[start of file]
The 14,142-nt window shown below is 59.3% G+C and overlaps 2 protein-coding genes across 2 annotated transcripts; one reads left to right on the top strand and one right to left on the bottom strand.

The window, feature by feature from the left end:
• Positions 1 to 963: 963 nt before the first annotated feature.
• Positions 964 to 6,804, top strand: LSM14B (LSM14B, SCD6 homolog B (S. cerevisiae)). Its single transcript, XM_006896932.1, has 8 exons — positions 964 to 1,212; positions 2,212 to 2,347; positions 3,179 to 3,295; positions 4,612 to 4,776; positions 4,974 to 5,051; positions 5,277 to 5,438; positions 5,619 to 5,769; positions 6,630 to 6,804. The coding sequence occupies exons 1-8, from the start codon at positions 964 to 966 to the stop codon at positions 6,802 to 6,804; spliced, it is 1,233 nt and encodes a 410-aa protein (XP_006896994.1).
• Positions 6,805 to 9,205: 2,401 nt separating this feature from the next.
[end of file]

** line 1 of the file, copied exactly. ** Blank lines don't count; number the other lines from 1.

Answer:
The 14,142-nt window shown below is 59.3% G+C and overlaps 2 protein-coding genes across 2 annotated transcripts; one reads left to right on the top strand and one right to left on the bottom strand.